With web-based social games years past their prime, Facebook has been looking for realistic ways to reshape its games business and rebuild interest -- and trust -- with game developers.
Speaking to Gamasutra ahead of today's Facebook F8 game keynote, Leo Olebe, director of global games partnerships, explained how the social media giant is working to attract game devs to its massive platform.
"Everything we're doing is really thinking about how we create a global community to play, watch, and share," he said.
One new initiative announced today are the new "rich gameplay" features that developers can implement in Facebook Messenger-based "Instant Games."
Currently, games are of the more casual, score-based variety, but the new features will let game developers create a wider range of games, such as Blackstorm Labs' large-scale cooperative bullet hell-inspired shooter Everwing.
Facebook is also taking a measured, more direct approach with sharing and virality with its Instant Games by adding a games tab, as well as allowing developers to utilize game bots to help engage players within Messenger.
One of social games' biggest problems in the category's early days -- and in its prime -- was the practice of spamming uninterested Facebook users with pleas to join games like Farmville. When Facebook heard these complaints about spamming and started curbing its sharing channels, studios that were utterly reliant on Facebook's reach were left with audiences too narrow to grow business.
"Instead of yelling at the world about what I want from a gaming perspective, we've built more and more tools for people to be very explicit [with who players share with]."
Olebe said Facebook has "learned and grown with respect to virality and sharing." He said Facebook has moved more into "explicit sharing," in which people share their game interests with other people with similar interests, rather than the full-on spamming of early Facebook social game days.
"Instead of yelling at the world about what I want from a gaming perspective, we've built more and more tools for people to be very explicit [with who players share with]," he said.
Aside from Instant Games, Facebook continues to build upon Gameroom; its client-based PC game service that competes with Valve's 125 million user-strong Steam platform.
Facebook was already partnered with Unity in an effort to streamline deployment of Unity-based games on Gameroom, and at F8, Facebook said it is introducing a closed beta of the new Gameroom Platform SDK, which streamlines the porting of games based on Unreal Engine, cocos2D and others.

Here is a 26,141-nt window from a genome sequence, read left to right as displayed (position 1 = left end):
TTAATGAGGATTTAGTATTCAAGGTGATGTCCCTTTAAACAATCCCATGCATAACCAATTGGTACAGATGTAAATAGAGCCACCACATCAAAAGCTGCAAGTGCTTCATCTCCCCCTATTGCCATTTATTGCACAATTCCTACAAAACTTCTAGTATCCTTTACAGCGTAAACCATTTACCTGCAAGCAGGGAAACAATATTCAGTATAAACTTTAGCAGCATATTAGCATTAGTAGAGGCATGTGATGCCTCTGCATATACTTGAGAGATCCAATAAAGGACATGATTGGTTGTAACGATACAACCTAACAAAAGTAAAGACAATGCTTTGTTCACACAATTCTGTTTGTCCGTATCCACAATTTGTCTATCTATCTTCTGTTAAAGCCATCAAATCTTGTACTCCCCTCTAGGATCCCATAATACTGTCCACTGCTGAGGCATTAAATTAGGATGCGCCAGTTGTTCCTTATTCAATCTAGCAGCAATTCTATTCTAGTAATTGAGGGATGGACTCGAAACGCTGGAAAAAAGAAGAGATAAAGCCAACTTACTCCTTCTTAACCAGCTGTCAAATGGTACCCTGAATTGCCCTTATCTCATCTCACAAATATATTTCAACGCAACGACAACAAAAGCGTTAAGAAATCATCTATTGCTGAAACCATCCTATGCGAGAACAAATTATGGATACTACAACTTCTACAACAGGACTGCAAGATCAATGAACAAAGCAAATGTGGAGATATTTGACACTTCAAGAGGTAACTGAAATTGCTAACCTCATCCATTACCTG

Facebook is also continuing to develop its Live video service -- a key component of its game strategy, and a crucial component for game devs in terms of virality and discoverability on Facebook.
The issue of discoverability
Game developers are showing interest in Facebook's new initiatives, said Olebe, who counts Blizzard, Zynga, Riot, and numerous indie game devs as Facebook game dev partners.
But there are some sticking points that Facebook encounters when starting to build relationships with developers.
"Primarily, the conversation usually begins with discussion around 'what problems are we trying to solve for developers?'" he explained. "Generally speaking...it's always about discovery -- 'How do I find a new audience for this thing that I poured my passion and my life into?'"
Olebe said developers are drawn to Facebook's enormous reach, but that reach also brings the concern of a game getting lost in the noise. His argument was that these new features are meant to get games in front of more specific people (the "explicit sharing" he mentioned), and with initiatives like the Gameroom SDK, to make porting to Facebook platforms as easy as possible.
"When you think about the product that you're building, and the game you've created," he said, "...you really need to take a step back and look at all the different places where people are going to have an opportunity to experience that game, whether they're playing it, watching it, or just talking about the game and sharing their experiences.
"My message to devs is to think about the breadth of the platform you're working with, and have an open mind about how your players will be discovering [your game]."
As for winning back trust from game devs and studios that were there for the rise and fall of social games years ago, he stressed the importance of Facebook "having a close relationship with developers, making sure they understand how best to use the platform to reach people, [and] being open and honest about what we're thinking about."